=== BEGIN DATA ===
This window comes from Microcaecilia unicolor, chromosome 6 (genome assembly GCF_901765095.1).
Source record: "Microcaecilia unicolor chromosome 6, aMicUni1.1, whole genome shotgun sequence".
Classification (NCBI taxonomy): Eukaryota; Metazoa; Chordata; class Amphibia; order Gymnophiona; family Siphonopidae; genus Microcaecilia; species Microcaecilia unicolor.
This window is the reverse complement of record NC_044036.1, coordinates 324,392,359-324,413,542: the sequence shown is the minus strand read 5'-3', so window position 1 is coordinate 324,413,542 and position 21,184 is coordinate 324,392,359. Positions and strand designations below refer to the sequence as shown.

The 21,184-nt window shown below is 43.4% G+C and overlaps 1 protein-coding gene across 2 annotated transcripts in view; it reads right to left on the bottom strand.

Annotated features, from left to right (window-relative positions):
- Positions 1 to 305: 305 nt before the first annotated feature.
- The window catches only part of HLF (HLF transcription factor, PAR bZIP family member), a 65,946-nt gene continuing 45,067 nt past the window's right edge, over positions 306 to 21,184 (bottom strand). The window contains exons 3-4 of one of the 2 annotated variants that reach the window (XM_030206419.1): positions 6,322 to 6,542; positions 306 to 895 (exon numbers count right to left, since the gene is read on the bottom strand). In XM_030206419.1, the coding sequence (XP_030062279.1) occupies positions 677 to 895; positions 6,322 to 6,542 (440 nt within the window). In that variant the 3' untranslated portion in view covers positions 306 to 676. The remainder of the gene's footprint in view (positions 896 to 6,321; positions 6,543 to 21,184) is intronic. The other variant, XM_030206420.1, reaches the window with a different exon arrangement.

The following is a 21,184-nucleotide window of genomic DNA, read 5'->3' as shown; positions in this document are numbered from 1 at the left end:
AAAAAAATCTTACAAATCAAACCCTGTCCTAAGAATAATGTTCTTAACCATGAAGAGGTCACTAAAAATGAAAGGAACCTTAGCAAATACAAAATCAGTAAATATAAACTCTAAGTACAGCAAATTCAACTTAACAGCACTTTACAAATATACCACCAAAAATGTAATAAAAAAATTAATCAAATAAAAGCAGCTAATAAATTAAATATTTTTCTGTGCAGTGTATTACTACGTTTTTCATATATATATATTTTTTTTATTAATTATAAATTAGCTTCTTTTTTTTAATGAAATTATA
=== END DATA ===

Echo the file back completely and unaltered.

This window comes from Microcaecilia unicolor, chromosome 6 (genome assembly GCF_901765095.1).
Source record: "Microcaecilia unicolor chromosome 6, aMicUni1.1, whole genome shotgun sequence".
Classification (NCBI taxonomy): Eukaryota; Metazoa; Chordata; class Amphibia; order Gymnophiona; family Siphonopidae; genus Microcaecilia; species Microcaecilia unicolor.
This window is the reverse complement of record NC_044036.1, coordinates 324,392,359-324,413,542: the sequence shown is the minus strand read 5'-3', so window position 1 is coordinate 324,413,542 and position 21,184 is coordinate 324,392,359. Positions and strand designations below refer to the sequence as shown.

The 21,184-nt window shown below is 43.4% G+C and overlaps 1 protein-coding gene across 2 annotated transcripts in view; it reads right to left on the bottom strand.

Annotated features, from left to right (window-relative positions):
- Positions 1 to 305: 305 nt before the first annotated feature.
- The window catches only part of HLF (HLF transcription factor, PAR bZIP family member), a 65,946-nt gene continuing 45,067 nt past the window's right edge, over positions 306 to 21,184 (bottom strand). The window contains exons 3-4 of one of the 2 annotated variants that reach the window (XM_030206419.1): positions 6,322 to 6,542; positions 306 to 895 (exon numbers count right to left, since the gene is read on the bottom strand). In XM_030206419.1, the coding sequence (XP_030062279.1) occupies positions 677 to 895; positions 6,322 to 6,542 (440 nt within the window). In that variant the 3' untranslated portion in view covers positions 306 to 676. The remainder of the gene's footprint in view (positions 896 to 6,321; positions 6,543 to 21,184) is intronic. The other variant, XM_030206420.1, reaches the window with a different exon arrangement.

The following is a 21,184-nucleotide window of genomic DNA, read 5'->3' as shown; positions in this document are numbered from 1 at the left end:
AAAAAAATCTTACAAATCAAACCCTGTCCTAAGAATAATGTTCTTAACCATGAAGAGGTCACTAAAAATGAAAGGAACCTTAGCAAATACAAAATCAGTAAATATAAACTCTAAGTACAGCAAATTCAACTTAACAGCACTTTACAAATATACCACCAAAAATGTAATAAAAAAATTAATCAAATAAAAGCAGCTAATAAATTAAATATTTTTCTGTGCAGTGTATTACTACGTTTTTCATATATATATATTTTTTTTATTAATTATAAATTAGCTTCTTTTTTTTAATGAAATTATA